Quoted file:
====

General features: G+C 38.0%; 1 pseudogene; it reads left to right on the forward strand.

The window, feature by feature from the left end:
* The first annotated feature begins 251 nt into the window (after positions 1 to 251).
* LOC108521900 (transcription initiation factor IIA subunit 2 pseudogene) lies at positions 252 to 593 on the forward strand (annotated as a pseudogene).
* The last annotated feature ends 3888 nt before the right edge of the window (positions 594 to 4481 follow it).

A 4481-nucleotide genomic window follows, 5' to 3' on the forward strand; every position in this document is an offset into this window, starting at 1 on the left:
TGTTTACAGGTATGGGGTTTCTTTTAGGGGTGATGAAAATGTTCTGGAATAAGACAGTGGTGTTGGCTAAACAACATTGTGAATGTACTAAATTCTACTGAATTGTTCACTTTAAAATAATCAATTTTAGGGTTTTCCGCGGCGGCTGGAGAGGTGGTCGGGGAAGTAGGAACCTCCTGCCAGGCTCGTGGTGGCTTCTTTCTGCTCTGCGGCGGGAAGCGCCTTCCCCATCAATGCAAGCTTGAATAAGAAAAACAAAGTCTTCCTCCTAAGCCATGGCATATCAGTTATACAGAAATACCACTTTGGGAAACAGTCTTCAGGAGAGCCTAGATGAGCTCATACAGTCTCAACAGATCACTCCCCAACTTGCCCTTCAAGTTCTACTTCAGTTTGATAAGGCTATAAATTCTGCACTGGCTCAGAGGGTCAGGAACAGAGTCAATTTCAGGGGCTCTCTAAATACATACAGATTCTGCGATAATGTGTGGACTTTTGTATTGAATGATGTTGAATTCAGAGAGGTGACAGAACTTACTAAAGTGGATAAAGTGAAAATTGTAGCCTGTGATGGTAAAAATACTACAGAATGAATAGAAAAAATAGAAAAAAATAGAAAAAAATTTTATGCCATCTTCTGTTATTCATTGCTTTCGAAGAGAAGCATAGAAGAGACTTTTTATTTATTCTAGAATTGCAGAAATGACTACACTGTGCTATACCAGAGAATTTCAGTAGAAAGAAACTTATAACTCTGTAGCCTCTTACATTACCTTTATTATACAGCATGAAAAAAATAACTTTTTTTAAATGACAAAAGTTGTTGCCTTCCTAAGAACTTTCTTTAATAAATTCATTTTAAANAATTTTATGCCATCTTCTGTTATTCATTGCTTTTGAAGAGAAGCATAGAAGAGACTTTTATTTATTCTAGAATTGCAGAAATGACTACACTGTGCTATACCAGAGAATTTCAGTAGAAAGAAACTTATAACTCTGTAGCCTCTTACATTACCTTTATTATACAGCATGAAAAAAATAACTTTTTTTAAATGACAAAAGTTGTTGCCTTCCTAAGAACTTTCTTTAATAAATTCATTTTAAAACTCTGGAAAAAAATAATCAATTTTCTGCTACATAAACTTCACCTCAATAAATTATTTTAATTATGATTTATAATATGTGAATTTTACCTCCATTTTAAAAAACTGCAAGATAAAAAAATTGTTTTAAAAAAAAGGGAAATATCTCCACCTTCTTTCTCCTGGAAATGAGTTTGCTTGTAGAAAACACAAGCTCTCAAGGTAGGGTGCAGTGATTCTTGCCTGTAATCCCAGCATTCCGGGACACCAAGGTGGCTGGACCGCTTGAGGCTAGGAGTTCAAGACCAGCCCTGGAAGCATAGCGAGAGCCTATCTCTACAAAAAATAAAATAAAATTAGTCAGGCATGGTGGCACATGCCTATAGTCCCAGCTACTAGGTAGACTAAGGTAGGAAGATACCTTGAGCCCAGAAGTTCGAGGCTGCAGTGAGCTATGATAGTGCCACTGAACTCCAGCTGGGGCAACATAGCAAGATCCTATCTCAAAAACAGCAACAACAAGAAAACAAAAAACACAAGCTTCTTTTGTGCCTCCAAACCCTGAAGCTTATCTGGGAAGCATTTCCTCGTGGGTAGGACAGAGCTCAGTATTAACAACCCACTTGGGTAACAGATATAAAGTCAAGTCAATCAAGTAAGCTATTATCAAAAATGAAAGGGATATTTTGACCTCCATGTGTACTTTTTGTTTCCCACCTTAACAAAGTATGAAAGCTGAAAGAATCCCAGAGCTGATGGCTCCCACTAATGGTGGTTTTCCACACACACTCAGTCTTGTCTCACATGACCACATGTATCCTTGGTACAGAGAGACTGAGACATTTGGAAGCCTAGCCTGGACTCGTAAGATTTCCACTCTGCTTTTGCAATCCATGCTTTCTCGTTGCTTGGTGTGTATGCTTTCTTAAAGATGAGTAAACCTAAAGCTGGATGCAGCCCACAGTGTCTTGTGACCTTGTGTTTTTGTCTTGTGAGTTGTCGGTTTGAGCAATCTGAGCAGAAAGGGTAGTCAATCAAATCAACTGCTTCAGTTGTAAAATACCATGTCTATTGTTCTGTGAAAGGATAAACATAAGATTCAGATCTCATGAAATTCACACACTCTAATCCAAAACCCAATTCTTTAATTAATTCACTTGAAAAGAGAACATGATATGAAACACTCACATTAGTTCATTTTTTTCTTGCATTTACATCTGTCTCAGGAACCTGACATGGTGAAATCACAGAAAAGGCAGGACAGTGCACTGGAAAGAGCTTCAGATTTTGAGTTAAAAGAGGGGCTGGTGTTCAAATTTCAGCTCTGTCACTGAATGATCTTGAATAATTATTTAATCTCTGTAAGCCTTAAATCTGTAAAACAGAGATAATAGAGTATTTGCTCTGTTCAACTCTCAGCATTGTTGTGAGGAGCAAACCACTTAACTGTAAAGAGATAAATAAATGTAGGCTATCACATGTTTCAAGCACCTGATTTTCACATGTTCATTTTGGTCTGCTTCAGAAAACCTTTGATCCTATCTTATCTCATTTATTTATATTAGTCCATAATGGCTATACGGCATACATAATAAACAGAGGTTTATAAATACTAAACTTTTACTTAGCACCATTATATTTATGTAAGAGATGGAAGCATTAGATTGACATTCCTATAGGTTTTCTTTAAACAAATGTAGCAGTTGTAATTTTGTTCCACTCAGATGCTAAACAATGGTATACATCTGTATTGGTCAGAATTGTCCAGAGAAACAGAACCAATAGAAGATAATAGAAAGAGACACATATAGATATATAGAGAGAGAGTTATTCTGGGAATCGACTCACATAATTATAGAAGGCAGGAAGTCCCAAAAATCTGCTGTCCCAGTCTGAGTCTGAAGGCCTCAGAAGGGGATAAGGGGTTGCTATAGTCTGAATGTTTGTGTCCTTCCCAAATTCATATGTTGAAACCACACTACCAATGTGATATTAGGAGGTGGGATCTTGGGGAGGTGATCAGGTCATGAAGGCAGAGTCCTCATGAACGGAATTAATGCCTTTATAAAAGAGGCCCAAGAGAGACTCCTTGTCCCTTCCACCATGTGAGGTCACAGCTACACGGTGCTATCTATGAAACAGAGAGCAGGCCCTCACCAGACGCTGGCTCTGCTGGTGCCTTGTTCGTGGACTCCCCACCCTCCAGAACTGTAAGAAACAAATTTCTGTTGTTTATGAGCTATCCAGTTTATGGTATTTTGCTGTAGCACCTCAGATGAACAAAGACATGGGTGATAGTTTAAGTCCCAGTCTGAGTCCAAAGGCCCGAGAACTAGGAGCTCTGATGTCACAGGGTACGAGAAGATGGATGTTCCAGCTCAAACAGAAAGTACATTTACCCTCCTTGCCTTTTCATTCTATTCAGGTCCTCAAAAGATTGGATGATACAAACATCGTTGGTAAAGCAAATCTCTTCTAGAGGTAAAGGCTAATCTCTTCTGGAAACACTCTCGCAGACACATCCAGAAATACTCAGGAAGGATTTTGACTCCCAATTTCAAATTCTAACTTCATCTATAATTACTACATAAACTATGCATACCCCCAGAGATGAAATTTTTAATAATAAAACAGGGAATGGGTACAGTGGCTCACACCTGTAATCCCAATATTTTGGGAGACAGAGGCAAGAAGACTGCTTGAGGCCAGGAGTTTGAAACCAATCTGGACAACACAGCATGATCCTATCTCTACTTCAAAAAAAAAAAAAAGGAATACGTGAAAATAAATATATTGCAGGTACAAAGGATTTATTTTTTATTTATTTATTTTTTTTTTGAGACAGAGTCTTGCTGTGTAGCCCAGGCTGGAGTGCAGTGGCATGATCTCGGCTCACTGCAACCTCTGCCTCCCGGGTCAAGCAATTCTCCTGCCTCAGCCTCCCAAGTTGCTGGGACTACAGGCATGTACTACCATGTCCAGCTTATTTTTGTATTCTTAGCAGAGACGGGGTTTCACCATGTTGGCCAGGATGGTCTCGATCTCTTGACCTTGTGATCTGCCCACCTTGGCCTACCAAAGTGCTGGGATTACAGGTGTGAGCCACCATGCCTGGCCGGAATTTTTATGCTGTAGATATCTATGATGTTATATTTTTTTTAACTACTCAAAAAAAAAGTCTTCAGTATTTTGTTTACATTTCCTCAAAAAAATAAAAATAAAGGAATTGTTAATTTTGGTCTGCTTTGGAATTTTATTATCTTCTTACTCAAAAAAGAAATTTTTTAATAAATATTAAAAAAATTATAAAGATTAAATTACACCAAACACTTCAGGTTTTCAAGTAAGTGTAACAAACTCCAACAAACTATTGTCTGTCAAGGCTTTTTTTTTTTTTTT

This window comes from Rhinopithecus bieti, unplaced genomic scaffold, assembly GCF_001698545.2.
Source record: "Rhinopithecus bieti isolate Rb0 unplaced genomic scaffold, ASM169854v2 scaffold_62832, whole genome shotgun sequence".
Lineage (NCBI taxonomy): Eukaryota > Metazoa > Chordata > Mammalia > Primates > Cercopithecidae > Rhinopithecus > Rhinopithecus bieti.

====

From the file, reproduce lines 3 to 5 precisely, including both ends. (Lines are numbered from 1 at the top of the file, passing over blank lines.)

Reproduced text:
* The first annotated feature begins 251 nt into the window (after positions 1 to 251).
* LOC108521900 (transcription initiation factor IIA subunit 2 pseudogene) lies at positions 252 to 593 on the forward strand (annotated as a pseudogene).
* The last annotated feature ends 3888 nt before the right edge of the window (positions 594 to 4481 follow it).